Divorce is a rough part of life that nobody wants to experience. Unfortunately, about 50% of marriages in the United states end in divorce. As a top-rated Arlington, TX divorce lawyer from Brandy Austin Law Firm, PLLC explains, the harsh reality is that it’s important to know the procedure and rules regulating this touchy subject.
Types of Divorce
The two major types of divorce are at-fault divorce and no-fault divorce. If you are filing for a no-fault divorce, neither spouse has an obligation to prove the other spouse directly caused the split, but this is not the case for an at-fault divorce. When filing for an at-fault divorce, you must prove that your spouse’s behavior led to the marriage’s downfall.
Grounds for Divorce
Common grounds for divorce include cheating, bigamy, desertion, confinement in prison, and mental or physical abuse. There are many reasons to file for an at-fault divorce opposed to filing for a no-fault divorce. Whoever is filing the at-fault divorce might not want to wait out the period of separation required by their states law for a no-fault divorce. You could possibly receive more alimony or a greater share of the marital property when filing for an at-fault divorce. Some file for an at fault divorce simply because of hurt feelings. Regardless of the reason, at-fault divorces tend to last longer and end up being more expensive due to the involvement of lawyers. If both parties are at fault the court will grant the divorce to the party who is least at fault.
The Divorce Process in 5 Steps
The first step in a divorce is to file a petition asking the court to terminate the marriage. This petition must include proof of residency and a reason for the divorce. For the divorce to be finalized it typically takes 12 months and an average of $12,900.
Step two is to request temporary court orders regarding child custody, child support, and spousal support. This is important to do early on in the process, especially if you are financially dependent on your spouse. After your request is made, the court will have a hearing and will act upon the information gathered from both spouses.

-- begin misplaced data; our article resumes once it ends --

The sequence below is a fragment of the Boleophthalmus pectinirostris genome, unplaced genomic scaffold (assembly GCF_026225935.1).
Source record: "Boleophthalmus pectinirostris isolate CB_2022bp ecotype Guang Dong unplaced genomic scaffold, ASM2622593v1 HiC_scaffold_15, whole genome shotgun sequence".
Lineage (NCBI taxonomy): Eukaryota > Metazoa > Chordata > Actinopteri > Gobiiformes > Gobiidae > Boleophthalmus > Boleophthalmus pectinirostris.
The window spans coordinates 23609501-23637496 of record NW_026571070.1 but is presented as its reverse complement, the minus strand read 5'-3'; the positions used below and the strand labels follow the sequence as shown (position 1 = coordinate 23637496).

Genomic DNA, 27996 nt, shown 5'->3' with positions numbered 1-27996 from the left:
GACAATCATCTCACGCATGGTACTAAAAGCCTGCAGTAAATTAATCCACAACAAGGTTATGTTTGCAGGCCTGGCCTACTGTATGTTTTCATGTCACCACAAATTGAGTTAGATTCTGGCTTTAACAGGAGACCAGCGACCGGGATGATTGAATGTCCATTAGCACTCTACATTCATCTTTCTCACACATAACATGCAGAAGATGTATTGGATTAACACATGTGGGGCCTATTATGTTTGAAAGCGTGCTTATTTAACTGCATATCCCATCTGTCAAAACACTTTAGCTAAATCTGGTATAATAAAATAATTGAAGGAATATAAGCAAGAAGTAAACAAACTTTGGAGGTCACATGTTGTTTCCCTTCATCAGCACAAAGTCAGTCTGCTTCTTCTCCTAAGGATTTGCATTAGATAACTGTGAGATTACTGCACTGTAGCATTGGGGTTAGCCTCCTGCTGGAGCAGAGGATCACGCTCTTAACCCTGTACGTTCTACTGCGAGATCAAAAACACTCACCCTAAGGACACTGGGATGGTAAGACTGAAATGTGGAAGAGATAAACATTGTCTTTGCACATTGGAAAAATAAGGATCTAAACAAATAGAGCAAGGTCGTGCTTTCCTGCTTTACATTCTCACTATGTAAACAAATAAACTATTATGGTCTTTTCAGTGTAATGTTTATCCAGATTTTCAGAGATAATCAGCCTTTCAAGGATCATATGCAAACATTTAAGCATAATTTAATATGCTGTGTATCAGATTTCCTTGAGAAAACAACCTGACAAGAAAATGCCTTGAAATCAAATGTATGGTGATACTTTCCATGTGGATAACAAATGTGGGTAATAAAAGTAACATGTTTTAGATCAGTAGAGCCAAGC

Step three in the divorce is to file proof of service. This document tells the court that you meet the legal requirement to serve your spouse with divorce papers. This step is very straightforward if your spouse is compliant in the divorce because they could sign an acknowledgement of service. If your spouse does not want a divorce or is trying to make the process difficult, you should hire a licensed professional to deliver the documents.
Step four is to negotiate a settlement. If you are in agreement with your spouse on topics such as child custody, support, and property division then you can skip this step, otherwise the court may schedule a settlement conference or you could undergo mediation.
The fifth step is to go to trial. In most cases this step is not needed, but if negotiations fail there must be a trial. This trial will typically be held in front of a judge, but in rare cases it could be held in front of a jury. These trials work like any other. Both sides present evidence and call witnesses to back their arguments regarding property division, child custody, and financial support. After all evidence is considered the court rules and makes a final decision. The sixth and final step and the process is to finalize the judgment. This happens when the judge signs the order of dissolution.
Divorce is a rough part of life that no one wants to go through. Save yourself some time and sign a prenup because you never know what might happen.